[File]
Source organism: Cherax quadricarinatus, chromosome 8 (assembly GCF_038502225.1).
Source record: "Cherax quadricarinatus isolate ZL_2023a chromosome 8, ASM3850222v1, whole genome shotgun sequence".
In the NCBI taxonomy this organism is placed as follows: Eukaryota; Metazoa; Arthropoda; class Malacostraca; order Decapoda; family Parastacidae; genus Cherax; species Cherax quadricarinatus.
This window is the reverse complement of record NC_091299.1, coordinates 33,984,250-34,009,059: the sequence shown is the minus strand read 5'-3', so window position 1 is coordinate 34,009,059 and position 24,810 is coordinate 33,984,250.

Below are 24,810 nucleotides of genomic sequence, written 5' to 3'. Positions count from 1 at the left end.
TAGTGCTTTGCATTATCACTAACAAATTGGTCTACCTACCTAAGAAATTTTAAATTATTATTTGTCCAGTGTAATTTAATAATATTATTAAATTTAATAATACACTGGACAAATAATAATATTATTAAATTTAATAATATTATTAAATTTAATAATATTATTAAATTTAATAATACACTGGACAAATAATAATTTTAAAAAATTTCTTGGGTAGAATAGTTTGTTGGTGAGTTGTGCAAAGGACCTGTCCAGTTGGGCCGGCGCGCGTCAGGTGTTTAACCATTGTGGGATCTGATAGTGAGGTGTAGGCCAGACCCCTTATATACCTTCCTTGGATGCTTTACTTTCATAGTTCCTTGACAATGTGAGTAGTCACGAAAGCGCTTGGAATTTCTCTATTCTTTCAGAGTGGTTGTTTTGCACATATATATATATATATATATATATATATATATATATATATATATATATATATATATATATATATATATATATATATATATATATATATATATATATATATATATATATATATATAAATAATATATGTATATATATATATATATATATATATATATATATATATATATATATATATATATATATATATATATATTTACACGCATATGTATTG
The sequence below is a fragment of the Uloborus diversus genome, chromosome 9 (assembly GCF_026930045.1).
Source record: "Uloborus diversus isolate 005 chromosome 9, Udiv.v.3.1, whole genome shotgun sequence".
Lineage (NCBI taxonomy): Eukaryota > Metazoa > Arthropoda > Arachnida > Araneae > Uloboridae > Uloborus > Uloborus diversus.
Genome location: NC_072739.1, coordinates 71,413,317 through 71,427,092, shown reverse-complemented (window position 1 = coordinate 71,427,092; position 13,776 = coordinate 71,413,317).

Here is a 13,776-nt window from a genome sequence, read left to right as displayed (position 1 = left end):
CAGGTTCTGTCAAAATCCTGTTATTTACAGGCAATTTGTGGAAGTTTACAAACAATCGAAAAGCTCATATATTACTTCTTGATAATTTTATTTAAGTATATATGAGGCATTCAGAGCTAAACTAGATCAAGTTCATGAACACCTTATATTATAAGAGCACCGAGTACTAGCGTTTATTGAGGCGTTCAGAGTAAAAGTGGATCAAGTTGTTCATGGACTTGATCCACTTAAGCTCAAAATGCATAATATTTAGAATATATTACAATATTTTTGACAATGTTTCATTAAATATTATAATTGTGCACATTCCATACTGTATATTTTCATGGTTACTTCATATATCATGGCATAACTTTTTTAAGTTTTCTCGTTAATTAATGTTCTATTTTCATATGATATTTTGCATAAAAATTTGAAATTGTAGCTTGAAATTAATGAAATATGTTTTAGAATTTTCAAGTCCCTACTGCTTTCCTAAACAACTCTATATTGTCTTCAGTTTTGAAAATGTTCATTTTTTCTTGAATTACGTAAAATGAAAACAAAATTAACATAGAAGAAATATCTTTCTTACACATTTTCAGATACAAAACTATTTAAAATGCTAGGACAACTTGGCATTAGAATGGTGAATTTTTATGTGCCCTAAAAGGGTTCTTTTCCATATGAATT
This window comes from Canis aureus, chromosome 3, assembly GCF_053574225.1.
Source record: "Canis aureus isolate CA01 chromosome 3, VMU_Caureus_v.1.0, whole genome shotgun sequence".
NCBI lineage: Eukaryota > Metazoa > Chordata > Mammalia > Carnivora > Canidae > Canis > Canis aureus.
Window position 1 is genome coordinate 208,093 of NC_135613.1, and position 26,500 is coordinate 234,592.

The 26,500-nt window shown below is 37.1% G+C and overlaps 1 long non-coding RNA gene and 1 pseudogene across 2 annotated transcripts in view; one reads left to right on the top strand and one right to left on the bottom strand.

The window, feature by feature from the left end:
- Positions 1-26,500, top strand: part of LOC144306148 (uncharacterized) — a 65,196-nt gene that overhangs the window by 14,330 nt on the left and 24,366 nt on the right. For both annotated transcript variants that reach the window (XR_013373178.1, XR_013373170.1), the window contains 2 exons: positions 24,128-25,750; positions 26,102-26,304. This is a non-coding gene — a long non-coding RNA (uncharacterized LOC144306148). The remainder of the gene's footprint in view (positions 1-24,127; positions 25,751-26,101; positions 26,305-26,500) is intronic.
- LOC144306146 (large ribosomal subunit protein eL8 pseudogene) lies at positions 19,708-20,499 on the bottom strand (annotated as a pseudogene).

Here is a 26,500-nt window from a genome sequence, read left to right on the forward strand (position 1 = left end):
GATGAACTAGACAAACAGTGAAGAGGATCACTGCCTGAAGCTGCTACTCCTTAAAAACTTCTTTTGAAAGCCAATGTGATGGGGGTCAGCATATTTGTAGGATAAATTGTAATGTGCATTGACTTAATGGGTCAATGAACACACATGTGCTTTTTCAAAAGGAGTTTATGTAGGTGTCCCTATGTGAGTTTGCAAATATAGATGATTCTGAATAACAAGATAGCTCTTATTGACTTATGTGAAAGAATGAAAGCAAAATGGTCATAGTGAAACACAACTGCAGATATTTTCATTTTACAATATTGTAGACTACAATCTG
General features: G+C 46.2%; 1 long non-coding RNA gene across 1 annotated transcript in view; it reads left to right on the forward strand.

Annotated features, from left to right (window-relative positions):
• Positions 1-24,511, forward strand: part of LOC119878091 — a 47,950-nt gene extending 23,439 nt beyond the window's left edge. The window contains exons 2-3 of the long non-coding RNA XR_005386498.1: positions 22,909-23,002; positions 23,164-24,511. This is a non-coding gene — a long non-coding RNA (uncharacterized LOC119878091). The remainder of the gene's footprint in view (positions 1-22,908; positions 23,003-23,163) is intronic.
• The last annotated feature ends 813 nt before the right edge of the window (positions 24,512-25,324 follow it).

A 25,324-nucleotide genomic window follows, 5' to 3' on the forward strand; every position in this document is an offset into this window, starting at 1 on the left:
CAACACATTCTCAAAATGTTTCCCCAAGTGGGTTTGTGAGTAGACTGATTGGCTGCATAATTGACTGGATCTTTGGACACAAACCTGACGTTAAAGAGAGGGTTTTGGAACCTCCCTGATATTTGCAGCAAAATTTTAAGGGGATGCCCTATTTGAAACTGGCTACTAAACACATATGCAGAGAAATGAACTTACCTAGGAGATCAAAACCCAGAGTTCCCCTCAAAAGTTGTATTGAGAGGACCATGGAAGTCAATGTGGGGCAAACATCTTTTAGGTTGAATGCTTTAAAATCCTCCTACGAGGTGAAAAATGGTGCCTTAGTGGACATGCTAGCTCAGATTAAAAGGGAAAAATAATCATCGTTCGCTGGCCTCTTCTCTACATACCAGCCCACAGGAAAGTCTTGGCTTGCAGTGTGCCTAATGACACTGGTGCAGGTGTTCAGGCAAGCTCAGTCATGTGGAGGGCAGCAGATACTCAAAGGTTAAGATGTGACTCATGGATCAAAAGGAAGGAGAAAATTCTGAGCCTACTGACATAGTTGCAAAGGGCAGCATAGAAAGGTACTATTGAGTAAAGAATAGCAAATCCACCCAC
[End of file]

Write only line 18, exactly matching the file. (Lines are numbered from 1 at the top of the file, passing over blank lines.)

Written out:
The window, feature by feature from the left end: